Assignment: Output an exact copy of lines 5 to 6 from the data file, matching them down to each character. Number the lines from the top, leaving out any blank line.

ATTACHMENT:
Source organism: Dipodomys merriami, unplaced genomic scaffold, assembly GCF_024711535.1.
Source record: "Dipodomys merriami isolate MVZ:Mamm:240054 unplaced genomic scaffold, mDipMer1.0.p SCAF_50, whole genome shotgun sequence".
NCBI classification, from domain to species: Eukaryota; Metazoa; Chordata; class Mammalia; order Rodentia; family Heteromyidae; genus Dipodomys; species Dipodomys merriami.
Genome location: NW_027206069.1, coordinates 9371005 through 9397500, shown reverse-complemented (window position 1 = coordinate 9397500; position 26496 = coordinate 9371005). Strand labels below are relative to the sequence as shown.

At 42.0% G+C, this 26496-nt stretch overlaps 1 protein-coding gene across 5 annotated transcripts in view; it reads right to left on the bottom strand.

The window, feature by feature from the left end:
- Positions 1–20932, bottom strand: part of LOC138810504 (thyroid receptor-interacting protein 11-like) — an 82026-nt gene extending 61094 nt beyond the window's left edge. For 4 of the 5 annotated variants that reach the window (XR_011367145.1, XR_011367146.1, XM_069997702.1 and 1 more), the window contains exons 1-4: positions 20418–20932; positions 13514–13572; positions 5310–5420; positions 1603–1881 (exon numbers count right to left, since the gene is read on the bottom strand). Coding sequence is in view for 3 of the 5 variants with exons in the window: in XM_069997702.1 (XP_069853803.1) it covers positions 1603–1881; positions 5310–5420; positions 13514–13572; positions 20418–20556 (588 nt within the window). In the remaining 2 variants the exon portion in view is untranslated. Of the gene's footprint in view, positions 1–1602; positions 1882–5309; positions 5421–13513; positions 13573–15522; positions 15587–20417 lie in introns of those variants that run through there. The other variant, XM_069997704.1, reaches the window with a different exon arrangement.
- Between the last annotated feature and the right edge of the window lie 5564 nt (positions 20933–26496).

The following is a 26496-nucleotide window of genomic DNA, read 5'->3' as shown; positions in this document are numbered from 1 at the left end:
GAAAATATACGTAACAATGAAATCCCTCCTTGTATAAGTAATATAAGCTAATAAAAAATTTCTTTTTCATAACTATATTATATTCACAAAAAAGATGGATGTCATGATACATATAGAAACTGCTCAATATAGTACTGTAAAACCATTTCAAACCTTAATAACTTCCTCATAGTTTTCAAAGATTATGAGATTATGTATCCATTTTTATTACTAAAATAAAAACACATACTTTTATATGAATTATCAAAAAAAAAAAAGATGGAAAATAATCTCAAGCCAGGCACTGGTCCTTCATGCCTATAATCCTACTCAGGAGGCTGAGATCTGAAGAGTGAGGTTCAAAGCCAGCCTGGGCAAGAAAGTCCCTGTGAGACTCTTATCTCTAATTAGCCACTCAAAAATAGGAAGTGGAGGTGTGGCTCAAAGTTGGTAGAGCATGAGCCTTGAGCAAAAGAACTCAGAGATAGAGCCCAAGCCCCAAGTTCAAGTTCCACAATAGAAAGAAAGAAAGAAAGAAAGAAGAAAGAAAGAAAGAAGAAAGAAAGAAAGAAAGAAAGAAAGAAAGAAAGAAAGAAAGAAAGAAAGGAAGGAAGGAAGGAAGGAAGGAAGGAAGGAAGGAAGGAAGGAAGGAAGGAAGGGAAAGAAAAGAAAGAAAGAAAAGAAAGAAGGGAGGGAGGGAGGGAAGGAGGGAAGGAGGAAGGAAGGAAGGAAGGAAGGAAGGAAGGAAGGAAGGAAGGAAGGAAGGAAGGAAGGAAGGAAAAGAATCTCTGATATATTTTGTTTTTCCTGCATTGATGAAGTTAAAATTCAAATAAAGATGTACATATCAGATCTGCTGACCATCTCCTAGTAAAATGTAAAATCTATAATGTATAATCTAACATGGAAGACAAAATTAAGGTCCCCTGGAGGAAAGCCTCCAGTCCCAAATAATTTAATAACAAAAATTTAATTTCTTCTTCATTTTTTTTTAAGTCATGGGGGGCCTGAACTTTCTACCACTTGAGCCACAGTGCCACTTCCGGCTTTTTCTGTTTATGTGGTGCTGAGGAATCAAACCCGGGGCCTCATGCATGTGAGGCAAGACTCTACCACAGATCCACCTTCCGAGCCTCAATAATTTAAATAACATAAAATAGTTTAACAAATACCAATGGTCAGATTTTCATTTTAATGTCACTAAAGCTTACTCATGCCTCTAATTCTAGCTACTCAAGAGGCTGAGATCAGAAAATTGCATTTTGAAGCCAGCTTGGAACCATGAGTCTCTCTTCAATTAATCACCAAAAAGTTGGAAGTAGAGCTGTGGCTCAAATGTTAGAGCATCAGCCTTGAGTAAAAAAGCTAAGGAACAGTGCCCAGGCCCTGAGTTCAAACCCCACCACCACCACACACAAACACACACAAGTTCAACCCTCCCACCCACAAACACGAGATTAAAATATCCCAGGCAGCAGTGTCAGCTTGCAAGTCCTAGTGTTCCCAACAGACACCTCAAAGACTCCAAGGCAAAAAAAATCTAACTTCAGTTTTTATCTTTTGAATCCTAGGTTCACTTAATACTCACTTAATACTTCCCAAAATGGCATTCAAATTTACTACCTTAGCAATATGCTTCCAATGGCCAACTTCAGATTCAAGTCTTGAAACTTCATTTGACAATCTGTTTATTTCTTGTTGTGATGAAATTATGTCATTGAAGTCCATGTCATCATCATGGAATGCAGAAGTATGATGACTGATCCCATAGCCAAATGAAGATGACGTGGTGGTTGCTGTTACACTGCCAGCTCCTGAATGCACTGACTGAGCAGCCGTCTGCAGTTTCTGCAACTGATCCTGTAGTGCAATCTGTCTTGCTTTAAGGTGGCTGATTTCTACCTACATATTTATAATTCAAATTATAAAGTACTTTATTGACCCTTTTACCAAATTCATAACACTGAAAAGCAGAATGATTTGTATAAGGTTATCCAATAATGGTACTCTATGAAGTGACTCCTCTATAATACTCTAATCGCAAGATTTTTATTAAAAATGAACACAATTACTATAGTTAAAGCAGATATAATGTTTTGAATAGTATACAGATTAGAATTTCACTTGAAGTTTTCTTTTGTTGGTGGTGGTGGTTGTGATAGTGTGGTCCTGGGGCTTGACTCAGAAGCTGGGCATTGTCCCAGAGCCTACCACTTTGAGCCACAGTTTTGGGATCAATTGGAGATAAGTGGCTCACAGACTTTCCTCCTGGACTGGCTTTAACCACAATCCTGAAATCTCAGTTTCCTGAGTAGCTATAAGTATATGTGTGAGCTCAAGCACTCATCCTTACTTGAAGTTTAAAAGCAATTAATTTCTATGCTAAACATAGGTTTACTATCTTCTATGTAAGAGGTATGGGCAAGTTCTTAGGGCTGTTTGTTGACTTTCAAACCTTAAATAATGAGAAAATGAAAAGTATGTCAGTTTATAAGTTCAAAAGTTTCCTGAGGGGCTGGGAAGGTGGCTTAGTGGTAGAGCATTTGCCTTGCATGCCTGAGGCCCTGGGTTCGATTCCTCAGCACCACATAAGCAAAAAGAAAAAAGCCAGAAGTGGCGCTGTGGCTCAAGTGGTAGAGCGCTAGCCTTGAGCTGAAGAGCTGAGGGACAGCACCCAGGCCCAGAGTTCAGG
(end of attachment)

At 42.0% G+C, this 26496-nt stretch overlaps 1 protein-coding gene across 5 annotated transcripts in view; it reads right to left on the bottom strand.

The window, feature by feature from the left end: